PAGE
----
When one of my girls was in 6th grade, there was a new teacher at her school. She was young and cool and sarcastic, and very different from the teacher she’d replaced. Some of the girls adored her, some did not.
The girls who disliked her got the bright idea to try and get her fired – or at least, in trouble. They used the power of the playground to stoke the fires of discontent amongst the other girls. Some were susceptible, and girls who actually liked (or felt neutral about) this teacher were suddenly OUTRAGED at… something – her method of teaching, her sense of humor, the amount of homework, her shoes…who knows.
Every day for over a week, my daughter (who incidentally loved this teacher) came home and told me the frenzy these girls worked themselves into. It was maddening to her, but also fascinating, because she watched girls who also liked this teacher get sucked into the whirling dervish of outrage, and spit out on the other side ready for the revolution.
It was a really interesting and illustrative way to talk about the power of persuasion, and the importance of independent thinking and checking your sources.
The whole time that drama was happening, I couldn’t help but draw a parallel with politics in this country these days.
You have your beliefs and your issues and your side, and it is so easy (and deeply satisfying!) to have all of that validated – while at the same time denouncing the other – the other beliefs, the other issues, and the other side. And the more spectacularly that happens? All. The. Better.
If ALL we hear is what we want to hear and what we already believe, how will we ever know more, or be more? How will we grow? How will we make better, more informed decisions?
It’s hard right now, but it’s more important than ever to make sure you’re getting the whole story – and looking for the other side of the story.
I no longer enjoy talking about politics with my family, for the most part. But I do have a cousin who is very well-informed and generally objective. We still disagree, but neither of us is just parroting the talking points, so we can have some pretty robust and civil discussions. This summer he asked me if I was living in an “echo chamber.” He didn’t ask in a snarky or accusatory way – he was genuinely wondering. And it made me aware that I probably was leaning my news-gathering to what I wanted to hear.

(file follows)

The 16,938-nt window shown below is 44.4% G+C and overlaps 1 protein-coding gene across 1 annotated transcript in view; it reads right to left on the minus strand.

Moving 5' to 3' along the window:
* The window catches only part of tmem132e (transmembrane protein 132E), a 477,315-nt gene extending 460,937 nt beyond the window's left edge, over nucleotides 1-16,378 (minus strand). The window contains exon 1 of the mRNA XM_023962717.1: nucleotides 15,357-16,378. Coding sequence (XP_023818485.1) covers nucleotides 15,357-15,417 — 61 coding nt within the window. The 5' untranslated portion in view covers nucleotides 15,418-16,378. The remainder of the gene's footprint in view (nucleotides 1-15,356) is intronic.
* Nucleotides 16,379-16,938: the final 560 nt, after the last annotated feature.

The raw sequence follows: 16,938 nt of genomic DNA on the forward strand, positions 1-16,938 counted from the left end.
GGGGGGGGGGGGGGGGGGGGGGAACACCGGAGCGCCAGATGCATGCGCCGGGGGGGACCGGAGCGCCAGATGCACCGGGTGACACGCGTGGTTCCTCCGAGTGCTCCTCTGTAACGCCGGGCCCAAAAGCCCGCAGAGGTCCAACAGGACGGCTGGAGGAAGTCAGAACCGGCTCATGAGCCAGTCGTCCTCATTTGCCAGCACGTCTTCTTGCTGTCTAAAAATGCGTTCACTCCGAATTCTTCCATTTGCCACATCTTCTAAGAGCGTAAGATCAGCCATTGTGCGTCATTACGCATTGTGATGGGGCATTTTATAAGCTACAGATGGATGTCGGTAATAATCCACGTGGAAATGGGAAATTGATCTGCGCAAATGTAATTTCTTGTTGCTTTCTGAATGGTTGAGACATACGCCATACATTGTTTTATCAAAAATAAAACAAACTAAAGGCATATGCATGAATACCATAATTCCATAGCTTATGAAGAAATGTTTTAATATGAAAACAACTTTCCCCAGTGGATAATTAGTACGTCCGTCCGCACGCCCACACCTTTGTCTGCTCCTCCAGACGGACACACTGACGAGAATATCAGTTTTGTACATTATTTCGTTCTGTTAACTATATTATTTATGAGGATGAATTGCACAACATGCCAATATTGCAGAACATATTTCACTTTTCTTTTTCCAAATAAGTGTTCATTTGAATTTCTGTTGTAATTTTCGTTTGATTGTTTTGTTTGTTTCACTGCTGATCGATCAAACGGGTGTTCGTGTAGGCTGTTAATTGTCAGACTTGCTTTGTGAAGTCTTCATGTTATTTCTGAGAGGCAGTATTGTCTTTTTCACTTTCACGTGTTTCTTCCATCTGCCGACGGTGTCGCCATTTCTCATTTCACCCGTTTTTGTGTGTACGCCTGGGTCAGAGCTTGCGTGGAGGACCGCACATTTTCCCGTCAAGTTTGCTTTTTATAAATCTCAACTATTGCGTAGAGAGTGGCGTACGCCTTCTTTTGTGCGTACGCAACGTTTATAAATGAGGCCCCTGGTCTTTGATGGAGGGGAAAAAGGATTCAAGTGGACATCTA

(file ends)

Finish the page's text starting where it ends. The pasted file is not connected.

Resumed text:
An echo chamber, if you’re wondering, is defined by dictionary.com as an environment in which the same opinions are repeatedly voiced and promoted, so that people are not exposed to opposing views.
I have always – well, since I became an actual adult anyway – sought out news sources with different leanings to make sure I get the whole story. These days especially, it is exhausting to try and find unbiased, fact-only-based news. You have to REALLY go out and find it yourself. So much that’s out there is opinion-based. And, the more sensational, the better. FOR THEM.
News outlets are looking for users, subscribers, and clicks that translate into revenue. And many will do whatever it takes to monetize you as a news consumer. So you have to be careful – even reputable news sources have opinion pieces that will be skewed.
That’s why it’s important to always check your sources.
My favorite resource is the AllSides™ Media Bias Chart. The chart shows you some of the different divisions of online news and how they skew their information. For example, the Wall Street Journal news is center, meaning it is pretty objective and without an agenda. The opinion pieces though, skew right. NPR, on the other hand, skews left in its opinion pieces, but is also center when it comes to straight news.
Another great one is the Ad Fontes Media Bias chart. This one ranks sources based on the reliability of their news and information.
It’s important to keep sources in mind – particularly in political news. Social media sites such as Facebook, Parler, and TikTok are not the most reliable and unbiased news sources. I’ve heard it said that your news should not come to you, meaning that it shouldn’t just pop up in your feed. You should go out and get your news – find your real information sources and get your information that way.
If there is a political story that delights you because it’s a major “gotcha” piece about the opposing side and makes you think, “HA! Take that, sucker!,” it’s important to check which news outlet ran the story. It’s possible (and probable) that it’s purely sensational, in the literal meaning of the word (thanks again to dictionary.com for the definition): producing or designed to produce a startling effect, strong reaction, intense interest, etc., especially by exaggerated, superficial, or lurid elements. Regarding news stories – if, like in life, something seems too good to be true, it probably is.
That’s not to say you shouldn’t use biased sources. But know they are biased, and know you’re probably getting only one side of the story, and that side has a defined agenda.
If your kids are older and paying attention to current events, a great site for them to check out is MediaWise. MediaWise is available on all the best social media platforms. Kids send in news items they’re wondering about and MediaWise teens walk you through their fact-checking process. They explain how they find their information, the sources they use, and how they confirm facts. When they’ve walked through their sources, they rate the item – legit, not legit, needs more context, etc. It’s a good, interesting way for kids to keep up with current events and learn information literacy skills.
These are strange times – a contentious election in the midst of a global pandemic – and legitimate, actual news is more important than ever. Unfortunately, the onus is on us to weed out what is real and what really is fake news or just opinion.